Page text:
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As the anniversary of the violent rally in Charlottesville approaches, Airbnb is again users to remind everyone that a violation of the policy of non-discrimination is faced with a possible ban from the service.
“When we identify and determine that there are people who would pursuit of behavior on the Airbnb platform that would be perpendicular to the Airbnb Community Engagement, we strive to take appropriate measures, which may include the removal of the platform,” the company confirmed in a statement shared with Fox News.
“We have acted in advance of last year’s horrific event in Charlottesville, and as we become aware of such information, we will not hesitate to do so again.”
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The home-rental service strengthened its Community Commitment within the general terms and conditions, in which it is provided that the users agree to “treat everyone in the Airbnb community — regardless of their race, religion, national origin, ethnicity, disability, gender, gender identity, sexual orientation, or age with respect and without judgment or prejudice.”
The company made a similar announcement after 2017 violent rally in Charlottesville.
The company with the announcement came just a few days for a second “Unite the Right” rally will take place in Washington, D. C., and almost a year after the Charlottesville rally on Aug. 12, 2017, during which protesters — including white supremacists — gathered to protest against the removal of the Southern images.
The groups violently clashed with counterprotesters, and Antifa demonstrators, which led to the death of a counterprotester, and the injury of several others, when a car driven by James Alex Fields struck and killed 32-year-old Heather Heyer.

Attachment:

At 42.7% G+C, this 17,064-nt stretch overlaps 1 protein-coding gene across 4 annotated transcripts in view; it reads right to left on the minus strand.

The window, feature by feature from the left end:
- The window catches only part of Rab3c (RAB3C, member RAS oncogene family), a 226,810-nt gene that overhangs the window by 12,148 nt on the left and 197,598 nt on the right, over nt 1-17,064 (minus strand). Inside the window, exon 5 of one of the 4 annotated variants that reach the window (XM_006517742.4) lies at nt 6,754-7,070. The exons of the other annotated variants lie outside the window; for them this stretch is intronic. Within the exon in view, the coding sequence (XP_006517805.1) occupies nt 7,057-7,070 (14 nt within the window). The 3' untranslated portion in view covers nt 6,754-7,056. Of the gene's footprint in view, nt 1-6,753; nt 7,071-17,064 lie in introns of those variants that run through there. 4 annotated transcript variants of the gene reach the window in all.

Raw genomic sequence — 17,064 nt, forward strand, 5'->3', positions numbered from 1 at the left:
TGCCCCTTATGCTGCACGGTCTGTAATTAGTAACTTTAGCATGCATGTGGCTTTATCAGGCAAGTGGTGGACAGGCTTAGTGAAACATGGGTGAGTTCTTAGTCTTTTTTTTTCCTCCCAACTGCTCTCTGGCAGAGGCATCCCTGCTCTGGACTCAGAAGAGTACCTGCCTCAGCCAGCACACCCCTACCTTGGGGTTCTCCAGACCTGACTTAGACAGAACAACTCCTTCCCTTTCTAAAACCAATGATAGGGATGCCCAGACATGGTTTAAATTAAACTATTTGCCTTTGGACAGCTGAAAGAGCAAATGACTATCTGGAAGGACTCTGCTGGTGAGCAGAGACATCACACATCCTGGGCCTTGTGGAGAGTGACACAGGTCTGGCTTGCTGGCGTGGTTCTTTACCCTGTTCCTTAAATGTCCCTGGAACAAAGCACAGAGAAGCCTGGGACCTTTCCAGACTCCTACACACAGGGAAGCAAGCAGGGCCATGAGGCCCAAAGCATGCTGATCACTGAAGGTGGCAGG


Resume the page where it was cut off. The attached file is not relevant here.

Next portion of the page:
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Airbnb made a similar announcement after the violent clash. A few days after the rally, Airbnb co-founder Nathan Blecharczyk told Bloomberg that the site was quietly dismissed white supremacists of the reservations, the week before, and began the removal of suspected white supremacists’ accounts after they were informed of the meeting.
“We create each of our users sign a pledge when they sign up that they do not discriminate and show hatred,” Blecharczyk told Bloomberg. “When we become aware of such examples, they are permanently banned from the platform.”
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In 2017, Airbnb had previously prohibited a former host, who refused to rent out a property in Big Bear, Calif., an Asian-American woman because of her race.
Christopher Nulty, an Airbnb spokesman of the host, called the actions “appalling and unacceptable.” The host also issued a $5,000 fine from the California Department of Fair Employment and Housing (DFEH), making it the first fine to be issued to a user since the DFEH together with Airbnb in 2017.